I can’t remember the last time the tech world was so interesting. First, innovation is at an all time high.  Apple, Google, Facebook, Twitter and even Microsoft (in the non-monopoly divisions) are making truly exciting products. Second, since the battles are between platforms, the strategic issues are complex, involving complementary network effects.

Twitter’s moves this week were particular interesting.  A lot of third-party developers were unhappy. I think this is mainly a result of Twitter having sent mixed signals over the past few years. Twitter’s move into complementary areas was entirely predictable – it happens with every platform provider. The real problem is that somehow Twitter had convinced the world they were going to “let a thousand flowers bloom” – as if they were a non-profit out to save the world, or that they would invent some fantastic new business model that didn’t encroach on third-party developers. This week Twitter finally started acting like what it is: a well-financed company run by smart capitalists.

This mixed signaling has been exacerbated by the fact that Twitter has yet to figure out a business model (they sold data to Microsoft & Google but this is likely just one-time R&D purchases). Maybe Twitter thinks they know what their business model is and maybe they’ll even announce it soon. But whatever they think or announce will only truly be their business model when and if it delivers on their multi-billion dollar aspirations. It will likely be at least a year or two before that happens.

Normally, when third parties try to predict whether their products will be subsumed by a platform, the question boils down to whether their products will be strategic to the platform. When the platform has an established business model, this analysis is fairly straightforward (for example, here is my strategic analysis of Google’s platform).  If you make games for the iPhone, you are pretty certain Apple will take their 30% cut and leave you alone. Similarly, if you are a content website relying on SEO and Google Adsense you can be pretty confident Google will leave you alone. Until Twitter has a successful business model, they can’t have a consistent strategy and third parties should expect erratic behavior and even complete and sudden shifts in strategy.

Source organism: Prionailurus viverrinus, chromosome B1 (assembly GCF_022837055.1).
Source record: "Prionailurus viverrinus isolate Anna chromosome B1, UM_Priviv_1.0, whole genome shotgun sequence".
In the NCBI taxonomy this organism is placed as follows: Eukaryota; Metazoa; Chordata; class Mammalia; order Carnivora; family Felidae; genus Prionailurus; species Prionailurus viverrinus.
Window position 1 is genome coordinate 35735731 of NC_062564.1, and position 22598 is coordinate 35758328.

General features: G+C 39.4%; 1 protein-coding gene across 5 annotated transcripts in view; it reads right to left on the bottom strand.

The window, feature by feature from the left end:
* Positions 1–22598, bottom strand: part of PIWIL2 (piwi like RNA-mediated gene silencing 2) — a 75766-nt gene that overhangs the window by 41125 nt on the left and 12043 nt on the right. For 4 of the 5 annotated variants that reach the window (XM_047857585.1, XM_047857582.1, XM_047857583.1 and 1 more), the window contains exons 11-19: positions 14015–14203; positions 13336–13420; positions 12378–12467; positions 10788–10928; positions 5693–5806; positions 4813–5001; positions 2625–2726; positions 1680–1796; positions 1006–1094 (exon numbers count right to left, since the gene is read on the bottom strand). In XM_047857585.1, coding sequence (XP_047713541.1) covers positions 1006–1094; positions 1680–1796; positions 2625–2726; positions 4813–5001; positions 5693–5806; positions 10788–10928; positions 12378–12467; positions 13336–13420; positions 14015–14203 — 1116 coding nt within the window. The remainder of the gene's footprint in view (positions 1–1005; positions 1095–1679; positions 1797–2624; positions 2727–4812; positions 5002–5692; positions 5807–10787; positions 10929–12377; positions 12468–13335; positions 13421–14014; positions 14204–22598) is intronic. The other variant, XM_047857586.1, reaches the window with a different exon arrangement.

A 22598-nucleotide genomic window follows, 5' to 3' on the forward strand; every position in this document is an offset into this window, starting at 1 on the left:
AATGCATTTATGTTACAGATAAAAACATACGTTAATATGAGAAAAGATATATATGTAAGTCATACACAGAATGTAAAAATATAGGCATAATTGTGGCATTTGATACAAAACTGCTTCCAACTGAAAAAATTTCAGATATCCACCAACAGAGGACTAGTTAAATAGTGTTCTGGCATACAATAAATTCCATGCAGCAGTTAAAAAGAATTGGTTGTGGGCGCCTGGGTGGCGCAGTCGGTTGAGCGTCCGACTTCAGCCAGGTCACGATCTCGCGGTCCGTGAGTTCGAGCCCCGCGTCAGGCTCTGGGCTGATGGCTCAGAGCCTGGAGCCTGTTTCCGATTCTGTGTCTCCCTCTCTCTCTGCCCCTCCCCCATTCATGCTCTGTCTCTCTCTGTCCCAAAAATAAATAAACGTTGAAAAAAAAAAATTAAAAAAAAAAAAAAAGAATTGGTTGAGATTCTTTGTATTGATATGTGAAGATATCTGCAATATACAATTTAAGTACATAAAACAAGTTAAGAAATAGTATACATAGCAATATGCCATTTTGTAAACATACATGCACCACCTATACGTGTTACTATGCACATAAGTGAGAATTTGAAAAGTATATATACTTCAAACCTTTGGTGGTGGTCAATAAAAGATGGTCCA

Hopefully Twitter “fills holes” through acquisitions instead of internal development. Twitter was a hugely clever invention and has grown its user base at a staggering rate, but on the product development front has been underwhelming.  Buying Tweetie seemed to be a tacit acknowledgement of this weakness and an attempt to rectify it. Acquisitions also have the benefit of sending a positive signal to developers since least some of them are embraced and not just replaced.

What’s Facebook doing during all of this?  Last year, Facebook seemed to be frantically copying Twitter – defaulting a lot of information to public, creating a canonical namespace, etc. Now that Twitter seems to be mimicing Facebook, Facebook’s best move is probably just to sit back and watch the Twitter ecosystem fight amongst itself.  As Facebooker Ivan Kirigin tweeted yesterday: “I suppose when your competition is making huge mistakes, you should just stfu.”

Disclosure: As with everything I write, I have a ton of conflicts of interest, some of which are listed here.

# Search and the social graph

Google has created a multibillion-dollar economy based on keywords.  We use keywords to find things and advertisers use keywords to find customers.  As Michael Arrington points out, this is leading to increasing amounts of low quality, keyword-stuffed content. The end result is a very spammy internet. (It was depressing to see Tim Armstrong cite Demand Media, a giant domain-name owner and robotic content factory, as a model for the new AOL.)